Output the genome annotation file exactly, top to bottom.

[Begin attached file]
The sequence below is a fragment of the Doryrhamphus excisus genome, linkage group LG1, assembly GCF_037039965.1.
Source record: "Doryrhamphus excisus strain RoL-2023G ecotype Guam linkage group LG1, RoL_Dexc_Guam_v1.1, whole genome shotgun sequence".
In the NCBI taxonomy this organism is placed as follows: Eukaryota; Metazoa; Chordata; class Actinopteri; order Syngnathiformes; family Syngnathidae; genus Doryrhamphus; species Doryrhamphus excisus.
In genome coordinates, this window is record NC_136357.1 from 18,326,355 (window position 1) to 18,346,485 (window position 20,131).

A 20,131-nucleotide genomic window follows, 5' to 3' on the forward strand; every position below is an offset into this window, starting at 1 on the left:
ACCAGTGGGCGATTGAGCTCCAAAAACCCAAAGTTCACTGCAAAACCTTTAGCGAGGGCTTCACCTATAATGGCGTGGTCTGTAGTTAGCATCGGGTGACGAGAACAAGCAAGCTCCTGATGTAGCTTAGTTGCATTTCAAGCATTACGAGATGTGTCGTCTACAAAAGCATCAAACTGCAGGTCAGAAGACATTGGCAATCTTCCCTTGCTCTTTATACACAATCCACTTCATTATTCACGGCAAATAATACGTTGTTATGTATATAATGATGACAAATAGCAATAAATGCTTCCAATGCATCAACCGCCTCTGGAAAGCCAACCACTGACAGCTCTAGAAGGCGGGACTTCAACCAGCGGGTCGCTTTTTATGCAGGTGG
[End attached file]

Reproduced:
The sequence below is a fragment of the Doryrhamphus excisus genome, linkage group LG1, assembly GCF_037039965.1.
Source record: "Doryrhamphus excisus strain RoL-2023G ecotype Guam linkage group LG1, RoL_Dexc_Guam_v1.1, whole genome shotgun sequence".
In the NCBI taxonomy this organism is placed as follows: Eukaryota; Metazoa; Chordata; class Actinopteri; order Syngnathiformes; family Syngnathidae; genus Doryrhamphus; species Doryrhamphus excisus.
In genome coordinates, this window is record NC_136357.1 from 18,326,355 (window position 1) to 18,346,485 (window position 20,131).

A 20,131-nucleotide genomic window follows, 5' to 3' on the forward strand; every position below is an offset into this window, starting at 1 on the left:
ACCAGTGGGCGATTGAGCTCCAAAAACCCAAAGTTCACTGCAAAACCTTTAGCGAGGGCTTCACCTATAATGGCGTGGTCTGTAGTTAGCATCGGGTGACGAGAACAAGCAAGCTCCTGATGTAGCTTAGTTGCATTTCAAGCATTACGAGATGTGTCGTCTACAAAAGCATCAAACTGCAGGTCAGAAGACATTGGCAATCTTCCCTTGCTCTTTATACACAATCCACTTCATTATTCACGGCAAATAATACGTTGTTATGTATATAATGATGACAAATAGCAATAAATGCTTCCAATGCATCAACCGCCTCTGGAAAGCCAACCACTGACAGCTCTAGAAGGCGGGACTTCAACCAGCGGGTCGCTTTTTATGCAGGTGG